Temperature Assessment Devices

August 7, 2020
By Michael Copp, Executive Vice President

There has been increased interest in temperature assessment devices as part of an overall COVID-19 response plan as businesses begin to reopen.  There is some hesitancy in using these instruments because in part as the Federal Drug Administration notes in its article, Non-contact Temperature Assessment Devices During the COVID-19 Pandemic, “Some studies suggest that temperature measurements alone may miss more than half of infected people.” (Retrieved from the World Wide Web on July 23, 2020, here).  Christine Berger, an attorney in New Orleans, noted that “It is not as simple as ordering an infrared thermometer off Amazon,” she said. “Before lining up your employees to scan their foreheads,” she cautioned, “consider the safety, privacy and employee relations concerns.” (Retrieved on the World Wide Web on July 23, 2020, here).

There are a number of considerations related to employers who choose to take employee temperatures, as outlined in  the Society for Human Resource Management (SHRM) April 30, 2020, article,  A Guide to Employee Temperature Checks, written by Allen Smith, J.D. (Retrieved on the World Wide Web on July 23, 2020, here):

  • Measuring an employee’s body temperature is considered a medical examination and hence, results must remain confidential
  • The CDC recommends that “Employers should measure the employee’s temperature and assess symptoms prior to them starting work. Ideally, temperature checks should happen before the individual enters the facility.”  Employers may ask “employees to take their temperatures before coming to work and require them not to come in if they have a fever.”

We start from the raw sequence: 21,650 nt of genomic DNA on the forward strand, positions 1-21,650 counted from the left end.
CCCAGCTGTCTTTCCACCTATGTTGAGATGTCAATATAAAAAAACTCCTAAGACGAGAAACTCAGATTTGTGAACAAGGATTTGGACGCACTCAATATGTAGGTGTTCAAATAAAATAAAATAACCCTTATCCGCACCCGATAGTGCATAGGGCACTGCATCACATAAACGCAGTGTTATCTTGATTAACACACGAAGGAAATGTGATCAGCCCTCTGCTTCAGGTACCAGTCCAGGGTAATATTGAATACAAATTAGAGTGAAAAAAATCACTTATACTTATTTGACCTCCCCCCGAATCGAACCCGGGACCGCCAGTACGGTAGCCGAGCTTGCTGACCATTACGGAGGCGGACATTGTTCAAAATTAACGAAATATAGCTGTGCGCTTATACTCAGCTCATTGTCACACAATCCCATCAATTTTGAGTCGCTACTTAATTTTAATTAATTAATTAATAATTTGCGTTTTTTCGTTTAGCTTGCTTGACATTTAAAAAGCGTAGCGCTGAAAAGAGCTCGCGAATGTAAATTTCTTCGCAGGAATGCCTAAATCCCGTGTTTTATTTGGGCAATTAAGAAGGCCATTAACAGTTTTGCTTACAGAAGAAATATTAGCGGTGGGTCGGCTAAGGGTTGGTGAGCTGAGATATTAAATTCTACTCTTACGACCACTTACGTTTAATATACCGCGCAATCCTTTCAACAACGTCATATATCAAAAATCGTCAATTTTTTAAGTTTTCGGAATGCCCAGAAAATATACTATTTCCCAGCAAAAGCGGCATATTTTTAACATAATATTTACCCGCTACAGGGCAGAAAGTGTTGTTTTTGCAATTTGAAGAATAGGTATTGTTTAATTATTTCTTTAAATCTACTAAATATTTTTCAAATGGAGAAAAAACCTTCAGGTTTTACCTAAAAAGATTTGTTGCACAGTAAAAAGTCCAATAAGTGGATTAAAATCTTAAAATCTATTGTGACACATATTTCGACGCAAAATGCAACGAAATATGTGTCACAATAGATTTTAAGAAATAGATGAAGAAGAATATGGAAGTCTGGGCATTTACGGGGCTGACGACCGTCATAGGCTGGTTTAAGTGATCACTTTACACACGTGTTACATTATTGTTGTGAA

• Employers should consider using devices such as thermal imaging cameras and or non-contact infrared thermometers over invasive oral thermometers that could increase the risk of spreading the virus.
  • Those administering the temperature check should be trained on proper procedures to include potential cleaning between uses and wearing appropriate personal protective equipment.
  • Physical distancing and face coverings should be enforced while employees stand in line waiting to be checked.

Temperature checks should be part of a larger inquiry to prevent the spread of COVID-19:

  • “Asking employees and visitors if they are exhibiting any symptoms of COVID-19 (e.g., fever, coughing, shortness of breath).”
  • “Asking if they have any other high-risk factors as described by the CDC. Such factors include spending time in close quarters with a person with COVID-19 or having traveled to a high-risk area, as defined by the CDC, in the past 14 days.”
  • Following CDC and WHO guidelines in following best practices and preparing and maintaining a safe and healthy workplace environment.

Contractors will have to determine what makes sense for their business regarding temperature assessments and they should consult their human resource and or legal expert to better understand and comply with EEOC, ADA and CDC requirements.





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